- Sahaja Relieves Depression
- Other Treatments
- Depression - Natural Remedies
- Overview of Depression
- Forms of Depression
- Gender, Culture & Age Variations
- Diagnosing Depressive Disorders
- Causes Overview
- Depression in the Brain
- Genes & Family Links
- Psychosocial Stressors
- Negative Thinking - Depression
- Immunity-Related Causes
- Depression Due to Medical Disorders
Depression Due to Medical Disorders
Depression Associated with Medical Conditions
Depression commonly co-occurs with other mental or physical illnesses, which can mask depressive symptoms or make them worse.
Up to 20 to 25 percent of people who have general medical conditions such as diabetes, cancer, myocardial infarction or other cardiac conditions, carcinomas and stroke will develop Major Depressive Disorder during the course of their general medical condition (DSM-IV-TR, 2000). And people with Major Depression have been found to have a high prevalence (65 – 71 percent) of the most common chronic medical conditions (NIMH, 1999).
Depression can also emerge in people who suffer serious physical injuries, particularly when the injuries result in chronic pain.
Depression intensifies pain and physical suffering, causing fatigue and an overall energy decrease that tends to worsen over time.
Managing a medical condition along with burdens of clinical depression can be overwhelming.
Managing a medical condition becomes more complicated if you’re clinically depressed, and the long-term health outlook tends to be less favorable. Having a serious medical condition adversely affects the depression prognosis, especially for those with Major Depressive Disorder. A person who’s juggling a serious medical condition is more likely to suffer longer depressive episodes, and not respond as well to treatment — particularly if the medical condition is chronic. People suffering from a chronic illness often have difficulty adjusting to the demands of managing the illness, while simultaneously focusing on treatment for depression.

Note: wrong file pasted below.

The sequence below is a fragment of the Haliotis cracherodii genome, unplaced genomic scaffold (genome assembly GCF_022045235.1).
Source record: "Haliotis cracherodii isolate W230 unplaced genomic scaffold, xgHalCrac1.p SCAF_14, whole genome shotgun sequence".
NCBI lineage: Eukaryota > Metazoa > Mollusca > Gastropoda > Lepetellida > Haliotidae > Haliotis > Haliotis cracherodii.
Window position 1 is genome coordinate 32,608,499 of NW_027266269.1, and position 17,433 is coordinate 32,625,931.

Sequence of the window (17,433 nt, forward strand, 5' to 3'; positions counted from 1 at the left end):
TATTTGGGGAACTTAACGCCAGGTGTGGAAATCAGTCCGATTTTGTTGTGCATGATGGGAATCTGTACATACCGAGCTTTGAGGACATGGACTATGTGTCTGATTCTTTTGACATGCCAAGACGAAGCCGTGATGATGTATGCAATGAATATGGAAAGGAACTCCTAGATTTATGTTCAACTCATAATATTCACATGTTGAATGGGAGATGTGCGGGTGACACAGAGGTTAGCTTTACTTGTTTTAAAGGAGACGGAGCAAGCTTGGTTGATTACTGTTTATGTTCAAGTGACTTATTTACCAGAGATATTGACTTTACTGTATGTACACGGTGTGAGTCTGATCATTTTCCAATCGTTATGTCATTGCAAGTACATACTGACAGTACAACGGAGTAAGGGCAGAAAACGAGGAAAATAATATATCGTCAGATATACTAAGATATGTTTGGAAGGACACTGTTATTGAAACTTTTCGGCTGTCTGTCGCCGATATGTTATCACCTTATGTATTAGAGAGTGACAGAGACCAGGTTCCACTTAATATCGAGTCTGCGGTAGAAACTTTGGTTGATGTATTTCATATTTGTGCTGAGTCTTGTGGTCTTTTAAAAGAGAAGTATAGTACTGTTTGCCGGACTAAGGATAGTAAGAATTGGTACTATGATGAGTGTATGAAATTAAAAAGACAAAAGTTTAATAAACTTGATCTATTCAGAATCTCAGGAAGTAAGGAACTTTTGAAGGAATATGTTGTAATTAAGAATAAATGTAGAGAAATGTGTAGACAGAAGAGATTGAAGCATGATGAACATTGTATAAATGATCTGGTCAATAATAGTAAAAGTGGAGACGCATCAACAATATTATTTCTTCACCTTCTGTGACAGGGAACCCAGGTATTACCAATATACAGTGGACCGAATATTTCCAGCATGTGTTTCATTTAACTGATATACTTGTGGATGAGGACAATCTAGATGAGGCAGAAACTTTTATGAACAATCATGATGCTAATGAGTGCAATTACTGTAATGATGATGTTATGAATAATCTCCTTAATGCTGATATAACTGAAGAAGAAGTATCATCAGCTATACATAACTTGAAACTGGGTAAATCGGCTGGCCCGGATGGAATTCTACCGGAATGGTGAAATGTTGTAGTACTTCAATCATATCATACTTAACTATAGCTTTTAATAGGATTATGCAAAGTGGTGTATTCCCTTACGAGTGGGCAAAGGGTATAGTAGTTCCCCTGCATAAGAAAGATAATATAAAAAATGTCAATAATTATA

Sometimes people with blame their symptoms of depression on their medical condition, meaning their clinical depression could go undiagnosed.
Chronic illness may also impact mobility and independence, which tends to affect self-identity and self-image — the way we view ourselves and relate to others. Some depressed people have a tendency to seek out a “less stigmatized” explanation for their condition, so they may undergo extensive procedures to diagnose and treat their physical symptoms; meanwhile, the depression goes undiagnosed and untreated.
While depression may not cause the medical condition, it will almost certainly make it worse, often making accurate diagnosis and treatment of physical illnesses more difficult.
Common complications include:
- Problems with serious illnesses; e.g., heart disease, diabetes and cancer
- Exacerbated hypertension and arthritis
- Migraine headaches
- Severe backaches, abdominal or other pains
- Sexual dysfunction
- Sleep disorders
- Severe fatigue and loss of energy
Depression Co-Occurring with Other Psychological Disorders
Depression may be caused by, or co-occur with (known as comorbidity) other psychological disorders, including:
- Bipolar Disorders (which, in addition to depression, includes manic, hypomanic or mixed episodes)
- Personality Disorders. Depressed mood is almost invariably an intrinsic element of Borderline Personality Disorder, and can accompany other personality disorders, such as Avoidant, Dependent, Histrionic Personality Disorders and sometimes Narcissistic Personality Disorder.
- Substance-Induced Mood Disorders. Around 30 percent of individuals with substance abuse problems also suffer from Major Depression. Alcohol or other substances can cause depressed mood, as well as the elevated mood associated with Manic Episodes. Substance abuse always worsens the mood disorder. Alcohol abuse or dependence literally doubles the risk of major depression in people of all ages. Some research suggests that alcohol may even trigger a genetic marker for depression.
- Schizoaffective Disorders. Symptoms of schizophrenia often coexist with Major Depressive or Manic Episodes.
- Cognitive Disorders. Dementia and Alzheimer’s Disease. Delirium often begins with depression or anxiety.
- Adjustment Disorders. Depression often accompanies difficulties with adjusting to change and adapting to stress. The person may be tearful, sad, feel hopeless.
- Other Disorders. Eating disorders, sexual and gender identity disorders, Panic Disorder, Obsessive-Compulsive Disorders, Phobic Disorder, Posttraumatic Stress Disorder and Somatization Disorder.
You can see why the causes of depression are not always immediately apparent and diagnosis can require careful evaluation by a trained mental health professional.